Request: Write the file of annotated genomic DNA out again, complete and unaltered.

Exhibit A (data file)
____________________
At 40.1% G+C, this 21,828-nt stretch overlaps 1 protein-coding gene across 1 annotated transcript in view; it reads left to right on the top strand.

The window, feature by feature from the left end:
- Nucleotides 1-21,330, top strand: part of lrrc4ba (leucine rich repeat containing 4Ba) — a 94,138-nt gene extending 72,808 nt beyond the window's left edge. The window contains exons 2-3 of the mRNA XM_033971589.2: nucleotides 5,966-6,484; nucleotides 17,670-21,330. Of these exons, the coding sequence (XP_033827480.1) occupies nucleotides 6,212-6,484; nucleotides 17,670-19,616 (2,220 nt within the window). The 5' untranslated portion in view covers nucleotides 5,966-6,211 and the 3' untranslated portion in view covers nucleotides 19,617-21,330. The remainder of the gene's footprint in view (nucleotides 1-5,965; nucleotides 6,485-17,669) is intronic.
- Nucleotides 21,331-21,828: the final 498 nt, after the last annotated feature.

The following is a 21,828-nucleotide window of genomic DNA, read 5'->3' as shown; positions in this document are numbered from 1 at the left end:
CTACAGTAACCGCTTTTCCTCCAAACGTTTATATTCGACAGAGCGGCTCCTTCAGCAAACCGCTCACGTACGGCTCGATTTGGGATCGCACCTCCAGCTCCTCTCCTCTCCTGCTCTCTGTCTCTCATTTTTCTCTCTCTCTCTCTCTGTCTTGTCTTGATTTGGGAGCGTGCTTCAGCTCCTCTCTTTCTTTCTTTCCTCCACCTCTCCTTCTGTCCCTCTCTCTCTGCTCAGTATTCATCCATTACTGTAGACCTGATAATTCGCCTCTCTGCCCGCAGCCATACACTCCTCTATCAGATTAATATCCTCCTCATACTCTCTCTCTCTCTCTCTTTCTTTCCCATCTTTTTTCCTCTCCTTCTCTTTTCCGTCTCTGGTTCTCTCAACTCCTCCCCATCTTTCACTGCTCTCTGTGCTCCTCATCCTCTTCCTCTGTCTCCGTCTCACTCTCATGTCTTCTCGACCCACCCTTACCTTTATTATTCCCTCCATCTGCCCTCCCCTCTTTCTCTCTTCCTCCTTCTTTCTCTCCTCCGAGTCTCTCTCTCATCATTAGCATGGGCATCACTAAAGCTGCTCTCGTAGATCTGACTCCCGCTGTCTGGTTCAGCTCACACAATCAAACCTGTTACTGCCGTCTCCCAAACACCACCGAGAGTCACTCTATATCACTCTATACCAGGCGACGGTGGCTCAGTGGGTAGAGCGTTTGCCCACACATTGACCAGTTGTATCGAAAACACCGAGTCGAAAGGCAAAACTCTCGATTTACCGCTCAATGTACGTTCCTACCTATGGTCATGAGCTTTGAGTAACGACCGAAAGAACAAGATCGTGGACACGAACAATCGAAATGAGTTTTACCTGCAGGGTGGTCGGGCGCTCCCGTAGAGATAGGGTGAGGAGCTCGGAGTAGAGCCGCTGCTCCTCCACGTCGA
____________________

At 40.1% G+C, this 21,828-nt stretch overlaps 1 protein-coding gene across 1 annotated transcript in view; it reads left to right on the top strand.

The window, feature by feature from the left end:
- Nucleotides 1-21,330, top strand: part of lrrc4ba (leucine rich repeat containing 4Ba) — a 94,138-nt gene extending 72,808 nt beyond the window's left edge. The window contains exons 2-3 of the mRNA XM_033971589.2: nucleotides 5,966-6,484; nucleotides 17,670-21,330. Of these exons, the coding sequence (XP_033827480.1) occupies nucleotides 6,212-6,484; nucleotides 17,670-19,616 (2,220 nt within the window). The 5' untranslated portion in view covers nucleotides 5,966-6,211 and the 3' untranslated portion in view covers nucleotides 19,617-21,330. The remainder of the gene's footprint in view (nucleotides 1-5,965; nucleotides 6,485-17,669) is intronic.
- Nucleotides 21,331-21,828: the final 498 nt, after the last annotated feature.

The following is a 21,828-nucleotide window of genomic DNA, read 5'->3' as shown; positions in this document are numbered from 1 at the left end:
CTACAGTAACCGCTTTTCCTCCAAACGTTTATATTCGACAGAGCGGCTCCTTCAGCAAACCGCTCACGTACGGCTCGATTTGGGATCGCACCTCCAGCTCCTCTCCTCTCCTGCTCTCTGTCTCTCATTTTTCTCTCTCTCTCTCTCTGTCTTGTCTTGATTTGGGAGCGTGCTTCAGCTCCTCTCTTTCTTTCTTTCCTCCACCTCTCCTTCTGTCCCTCTCTCTCTGCTCAGTATTCATCCATTACTGTAGACCTGATAATTCGCCTCTCTGCCCGCAGCCATACACTCCTCTATCAGATTAATATCCTCCTCATACTCTCTCTCTCTCTCTCTTTCTTTCCCATCTTTTTTCCTCTCCTTCTCTTTTCCGTCTCTGGTTCTCTCAACTCCTCCCCATCTTTCACTGCTCTCTGTGCTCCTCATCCTCTTCCTCTGTCTCCGTCTCACTCTCATGTCTTCTCGACCCACCCTTACCTTTATTATTCCCTCCATCTGCCCTCCCCTCTTTCTCTCTTCCTCCTTCTTTCTCTCCTCCGAGTCTCTCTCTCATCATTAGCATGGGCATCACTAAAGCTGCTCTCGTAGATCTGACTCCCGCTGTCTGGTTCAGCTCACACAATCAAACCTGTTACTGCCGTCTCCCAAACACCACCGAGAGTCACTCTATATCACTCTATACCAGGCGACGGTGGCTCAGTGGGTAGAGCGTTTGCCCACACATTGACCAGTTGTATCGAAAACACCGAGTCGAAAGGCAAAACTCTCGATTTACCGCTCAATGTACGTTCCTACCTATGGTCATGAGCTTTGAGTAACGACCGAAAGAACAAGATCGTGGACACGAACAATCGAAATGAGTTTTACCTGCAGGGTGGTCGGGCGCTCCCGTAGAGATAGGGTGAGGAGCTCGGAGTAGAGCCGCTGCTCCTCCACGTCGA